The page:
But the Catholic Church has been practicing for many years to know exactly what people should and should not do when it comes to the subject of sexuality. And for over half a century she has been admonishing in a magisterial manner that even in marriage all sexuality must be open to the creation of human life. In 1968 Rome banned the pill. "The great disobedience has begun", wrote the news magazine "Der Spiegel" afterwards. The pill banned, homosexual love condemned - and then many thousands of minors were victims of sexual violence by consecrated men. This does not correspond to the image that many people have of the church. This church often no longer speaks the language of the people. And the reaction is pure outrage when people have the impression that the church wants to continue to cover up.

For Rome the land of resistance

Detlef Pollack, sociologist of religion

That is why the number of people leaving the church is increasing. In 2019, they were higher nationwide than ever before. Few believe that people who turn away from their church can return. "Anyone who gives up their ecclesiastical ties is very likely to lose their religiosity," said the Münster-based religious sociologist Detlef Pollack, one of the most knowledgeable observers of the topic, in the Catholic "Tagespost".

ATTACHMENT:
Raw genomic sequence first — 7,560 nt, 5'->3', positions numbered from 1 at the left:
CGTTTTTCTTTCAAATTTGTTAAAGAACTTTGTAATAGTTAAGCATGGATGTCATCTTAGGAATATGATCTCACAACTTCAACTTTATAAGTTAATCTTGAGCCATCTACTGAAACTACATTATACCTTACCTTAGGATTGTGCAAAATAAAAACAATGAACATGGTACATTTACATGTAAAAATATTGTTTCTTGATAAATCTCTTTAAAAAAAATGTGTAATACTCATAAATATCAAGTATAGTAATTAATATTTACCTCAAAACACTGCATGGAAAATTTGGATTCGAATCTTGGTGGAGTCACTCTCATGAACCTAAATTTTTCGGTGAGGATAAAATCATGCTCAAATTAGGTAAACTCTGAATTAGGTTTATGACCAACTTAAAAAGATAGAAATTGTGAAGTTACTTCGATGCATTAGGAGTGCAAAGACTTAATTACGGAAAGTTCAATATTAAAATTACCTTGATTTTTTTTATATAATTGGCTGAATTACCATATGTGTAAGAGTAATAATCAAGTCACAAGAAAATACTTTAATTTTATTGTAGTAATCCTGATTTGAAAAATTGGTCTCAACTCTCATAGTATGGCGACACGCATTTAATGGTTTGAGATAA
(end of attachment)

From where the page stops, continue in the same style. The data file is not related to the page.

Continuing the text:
Because many other countries in Europe do not carefully grasp the question of church membership in the same way or because it is not even possible there to leave the church, the Catholic Church, with its urge for reforms, has for years been in the critical eye of the Roman headquarters, which - like a global corporation - pays attention to the global brand. Oh, Germany - for the Vatican it is the country in which this Reformation broke out a good 500 years ago (behind which today there are up to 400 million people in various churches around the world). Germany - that is also the country in which 150 years ago the so-called Old Catholics split off from the Roman Catholic Church in protest against the further concentration of Roman power. Many people in Rome see it as the land of resistance.

And now Easter with almost empty churches. Several times in the past twelve months the question popped up how God could allow the suffering of many people and the deaths of thousands in the pandemic. But whoever, as a clergyman or cleric, will ask himself this question, often only speaks into the camera of a live stream. Faith and religion, said the sociologist of religion Pollack, thrive on exchange and mutual reinforcement in the community. Many leaders suspect that the churches in Germany will present a completely different picture after the pandemic than before.